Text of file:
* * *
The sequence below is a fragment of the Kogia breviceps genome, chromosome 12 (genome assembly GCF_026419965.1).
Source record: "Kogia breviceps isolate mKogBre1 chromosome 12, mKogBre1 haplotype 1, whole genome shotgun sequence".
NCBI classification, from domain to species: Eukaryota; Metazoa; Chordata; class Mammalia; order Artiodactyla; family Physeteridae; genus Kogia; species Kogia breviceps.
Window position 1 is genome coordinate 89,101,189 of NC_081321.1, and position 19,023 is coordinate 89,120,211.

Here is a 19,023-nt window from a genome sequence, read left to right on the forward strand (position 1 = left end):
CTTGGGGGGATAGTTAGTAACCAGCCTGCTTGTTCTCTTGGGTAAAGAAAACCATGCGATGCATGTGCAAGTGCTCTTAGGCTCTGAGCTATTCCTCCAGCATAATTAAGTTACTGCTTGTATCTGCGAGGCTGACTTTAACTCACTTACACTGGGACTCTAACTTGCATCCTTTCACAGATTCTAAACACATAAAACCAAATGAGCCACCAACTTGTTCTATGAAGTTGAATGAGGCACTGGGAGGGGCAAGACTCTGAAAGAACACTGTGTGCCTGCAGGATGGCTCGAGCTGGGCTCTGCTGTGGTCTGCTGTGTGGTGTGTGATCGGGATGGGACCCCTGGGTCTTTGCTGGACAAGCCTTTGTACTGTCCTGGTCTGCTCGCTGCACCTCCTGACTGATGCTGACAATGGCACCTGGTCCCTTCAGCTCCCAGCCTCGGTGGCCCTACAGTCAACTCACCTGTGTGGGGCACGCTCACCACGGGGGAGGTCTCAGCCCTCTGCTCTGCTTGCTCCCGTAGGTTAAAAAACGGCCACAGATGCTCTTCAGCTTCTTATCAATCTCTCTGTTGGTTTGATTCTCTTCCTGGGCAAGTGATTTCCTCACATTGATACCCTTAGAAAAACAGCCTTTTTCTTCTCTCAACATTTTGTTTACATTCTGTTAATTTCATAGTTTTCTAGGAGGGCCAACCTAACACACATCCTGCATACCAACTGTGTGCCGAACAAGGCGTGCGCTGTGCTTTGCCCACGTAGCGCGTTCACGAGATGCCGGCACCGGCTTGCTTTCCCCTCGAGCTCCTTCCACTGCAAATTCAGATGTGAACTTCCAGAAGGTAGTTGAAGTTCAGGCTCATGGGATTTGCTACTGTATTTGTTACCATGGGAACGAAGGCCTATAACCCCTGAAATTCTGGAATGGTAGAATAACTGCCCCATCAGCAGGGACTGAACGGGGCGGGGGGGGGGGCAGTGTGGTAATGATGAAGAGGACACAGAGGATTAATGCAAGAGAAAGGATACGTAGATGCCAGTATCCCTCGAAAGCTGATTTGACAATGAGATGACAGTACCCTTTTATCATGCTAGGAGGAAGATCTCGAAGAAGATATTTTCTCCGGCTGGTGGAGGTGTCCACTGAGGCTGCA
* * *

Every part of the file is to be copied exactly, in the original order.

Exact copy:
The sequence below is a fragment of the Kogia breviceps genome, chromosome 12 (genome assembly GCF_026419965.1).
Source record: "Kogia breviceps isolate mKogBre1 chromosome 12, mKogBre1 haplotype 1, whole genome shotgun sequence".
NCBI classification, from domain to species: Eukaryota; Metazoa; Chordata; class Mammalia; order Artiodactyla; family Physeteridae; genus Kogia; species Kogia breviceps.
Window position 1 is genome coordinate 89,101,189 of NC_081321.1, and position 19,023 is coordinate 89,120,211.

Here is a 19,023-nt window from a genome sequence, read left to right on the forward strand (position 1 = left end):
CTTGGGGGGATAGTTAGTAACCAGCCTGCTTGTTCTCTTGGGTAAAGAAAACCATGCGATGCATGTGCAAGTGCTCTTAGGCTCTGAGCTATTCCTCCAGCATAATTAAGTTACTGCTTGTATCTGCGAGGCTGACTTTAACTCACTTACACTGGGACTCTAACTTGCATCCTTTCACAGATTCTAAACACATAAAACCAAATGAGCCACCAACTTGTTCTATGAAGTTGAATGAGGCACTGGGAGGGGCAAGACTCTGAAAGAACACTGTGTGCCTGCAGGATGGCTCGAGCTGGGCTCTGCTGTGGTCTGCTGTGTGGTGTGTGATCGGGATGGGACCCCTGGGTCTTTGCTGGACAAGCCTTTGTACTGTCCTGGTCTGCTCGCTGCACCTCCTGACTGATGCTGACAATGGCACCTGGTCCCTTCAGCTCCCAGCCTCGGTGGCCCTACAGTCAACTCACCTGTGTGGGGCACGCTCACCACGGGGGAGGTCTCAGCCCTCTGCTCTGCTTGCTCCCGTAGGTTAAAAAACGGCCACAGATGCTCTTCAGCTTCTTATCAATCTCTCTGTTGGTTTGATTCTCTTCCTGGGCAAGTGATTTCCTCACATTGATACCCTTAGAAAAACAGCCTTTTTCTTCTCTCAACATTTTGTTTACATTCTGTTAATTTCATAGTTTTCTAGGAGGGCCAACCTAACACACATCCTGCATACCAACTGTGTGCCGAACAAGGCGTGCGCTGTGCTTTGCCCACGTAGCGCGTTCACGAGATGCCGGCACCGGCTTGCTTTCCCCTCGAGCTCCTTCCACTGCAAATTCAGATGTGAACTTCCAGAAGGTAGTTGAAGTTCAGGCTCATGGGATTTGCTACTGTATTTGTTACCATGGGAACGAAGGCCTATAACCCCTGAAATTCTGGAATGGTAGAATAACTGCCCCATCAGCAGGGACTGAACGGGGCGGGGGGGGGGGCAGTGTGGTAATGATGAAGAGGACACAGAGGATTAATGCAAGAGAAAGGATACGTAGATGCCAGTATCCCTCGAAAGCTGATTTGACAATGAGATGACAGTACCCTTTTATCATGCTAGGAGGAAGATCTCGAAGAAGATATTTTCTCCGGCTGGTGGAGGTGTCCACTGAGGCTGCA